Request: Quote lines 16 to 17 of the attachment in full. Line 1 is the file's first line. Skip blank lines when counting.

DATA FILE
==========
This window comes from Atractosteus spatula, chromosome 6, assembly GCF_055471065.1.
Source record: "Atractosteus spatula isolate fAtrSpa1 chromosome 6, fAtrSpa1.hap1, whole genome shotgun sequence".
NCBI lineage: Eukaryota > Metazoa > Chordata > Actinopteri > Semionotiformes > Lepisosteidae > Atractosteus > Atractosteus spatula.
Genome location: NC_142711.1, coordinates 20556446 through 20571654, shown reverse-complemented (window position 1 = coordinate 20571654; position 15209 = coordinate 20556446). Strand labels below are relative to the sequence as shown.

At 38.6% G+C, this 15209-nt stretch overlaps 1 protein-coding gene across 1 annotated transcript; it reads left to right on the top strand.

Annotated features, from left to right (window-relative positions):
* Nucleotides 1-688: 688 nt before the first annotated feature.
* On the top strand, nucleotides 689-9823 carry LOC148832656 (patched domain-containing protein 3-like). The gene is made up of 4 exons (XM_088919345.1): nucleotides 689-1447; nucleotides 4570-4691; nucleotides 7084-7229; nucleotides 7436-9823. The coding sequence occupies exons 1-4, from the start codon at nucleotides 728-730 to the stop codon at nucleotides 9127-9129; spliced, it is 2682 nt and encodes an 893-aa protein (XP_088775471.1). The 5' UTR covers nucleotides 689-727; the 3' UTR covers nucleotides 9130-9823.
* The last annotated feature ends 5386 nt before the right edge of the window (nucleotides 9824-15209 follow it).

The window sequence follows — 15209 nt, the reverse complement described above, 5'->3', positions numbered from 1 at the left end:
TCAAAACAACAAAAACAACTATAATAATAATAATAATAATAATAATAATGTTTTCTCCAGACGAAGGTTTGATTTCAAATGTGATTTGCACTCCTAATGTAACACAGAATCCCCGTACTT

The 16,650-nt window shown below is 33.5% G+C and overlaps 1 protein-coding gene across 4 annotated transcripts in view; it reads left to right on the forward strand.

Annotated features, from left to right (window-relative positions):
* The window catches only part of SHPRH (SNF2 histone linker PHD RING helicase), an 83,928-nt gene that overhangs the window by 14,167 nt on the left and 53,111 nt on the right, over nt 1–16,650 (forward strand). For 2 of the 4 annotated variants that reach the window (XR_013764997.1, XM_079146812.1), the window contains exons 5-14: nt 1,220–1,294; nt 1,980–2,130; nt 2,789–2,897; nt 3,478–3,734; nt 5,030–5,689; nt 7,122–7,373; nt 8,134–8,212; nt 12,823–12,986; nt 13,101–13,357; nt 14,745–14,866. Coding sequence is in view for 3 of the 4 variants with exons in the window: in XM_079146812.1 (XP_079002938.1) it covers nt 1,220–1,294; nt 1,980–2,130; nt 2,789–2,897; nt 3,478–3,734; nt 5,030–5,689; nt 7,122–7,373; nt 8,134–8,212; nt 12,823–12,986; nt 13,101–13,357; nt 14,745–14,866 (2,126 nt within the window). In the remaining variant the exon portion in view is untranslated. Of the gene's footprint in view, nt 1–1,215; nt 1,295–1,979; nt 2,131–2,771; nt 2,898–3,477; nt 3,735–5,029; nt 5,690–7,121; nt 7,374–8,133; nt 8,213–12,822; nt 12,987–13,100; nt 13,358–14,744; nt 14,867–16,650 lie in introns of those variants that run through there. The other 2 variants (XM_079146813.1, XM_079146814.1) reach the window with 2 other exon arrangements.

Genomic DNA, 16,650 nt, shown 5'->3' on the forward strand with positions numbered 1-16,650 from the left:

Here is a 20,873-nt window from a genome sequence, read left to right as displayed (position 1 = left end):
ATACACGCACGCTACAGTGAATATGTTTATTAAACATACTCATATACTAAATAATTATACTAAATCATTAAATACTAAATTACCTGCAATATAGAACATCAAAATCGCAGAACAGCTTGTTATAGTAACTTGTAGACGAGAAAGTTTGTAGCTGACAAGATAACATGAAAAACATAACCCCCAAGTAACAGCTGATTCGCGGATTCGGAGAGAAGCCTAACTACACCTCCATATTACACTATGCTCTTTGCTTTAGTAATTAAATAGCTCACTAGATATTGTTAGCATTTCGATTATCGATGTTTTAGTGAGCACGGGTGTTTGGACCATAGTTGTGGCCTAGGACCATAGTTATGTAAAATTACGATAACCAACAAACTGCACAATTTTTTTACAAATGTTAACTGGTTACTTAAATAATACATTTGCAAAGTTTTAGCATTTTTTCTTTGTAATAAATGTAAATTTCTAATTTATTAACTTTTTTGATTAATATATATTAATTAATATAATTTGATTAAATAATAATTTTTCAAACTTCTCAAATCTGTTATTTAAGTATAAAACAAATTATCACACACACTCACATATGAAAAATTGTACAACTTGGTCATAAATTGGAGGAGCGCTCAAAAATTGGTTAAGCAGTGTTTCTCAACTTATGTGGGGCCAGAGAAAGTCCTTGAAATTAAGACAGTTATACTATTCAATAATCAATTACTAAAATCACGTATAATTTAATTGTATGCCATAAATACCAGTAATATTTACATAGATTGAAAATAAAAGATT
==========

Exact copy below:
Here is a 20,873-nt window from a genome sequence, read left to right as displayed (position 1 = left end):
ATACACGCACGCTACAGTGAATATGTTTATTAAACATACTCATATACTAAATAATTATACTAAATCATTAAATACTAAATTACCTGCAATATAGAACATCAAAATCGCAGAACAGCTTGTTATAGTAACTTGTAGACGAGAAAGTTTGTAGCTGACAAGATAACATGAAAAACATAACCCCCAAGTAACAGCTGATTCGCGGATTCGGAGAGAAGCCTAACTACACCTCCATATTACACTATGCTCTTTGCTTTAGTAATTAAATAGCTCACTAGATATTGTTAGCATTTCGATTATCGATGTTTTAGTGAGCACGGGTGTTTGGACCATAGTTGTGGCCTAGGACCATAGTTATGTAAAATTACGATAACCAACAAACTGCACAATTTTTTTACAAATGTTAACTGGTTACTTAAATAATACATTTGCAAAGTTTTAGCATTTTTTCTTTGTAATAAATGTAAATTTCTAATTTATTAACTTTTTTGATTAATATATATTAATTAATATAATTTGATTAAATAATAATTTTTCAAACTTCTCAAATCTGTTATTTAAGTATAAAACAAATTATCACACACACTCACATATGAAAAATTGTACAACTTGGTCATAAATTGGAGGAGCGCTCAAAAATTGGTTAAGCAGTGTTTCTCAACTTATGTGGGGCCAGAGAAAGTCCTTGAAATTAAGACAGTTATACTATTCAATAATCAATTACTAAAATCACGTATAATTTAATTGTATGCCATAAATACCAGTAATATTTACATAGATTGAAAATAAAAGATT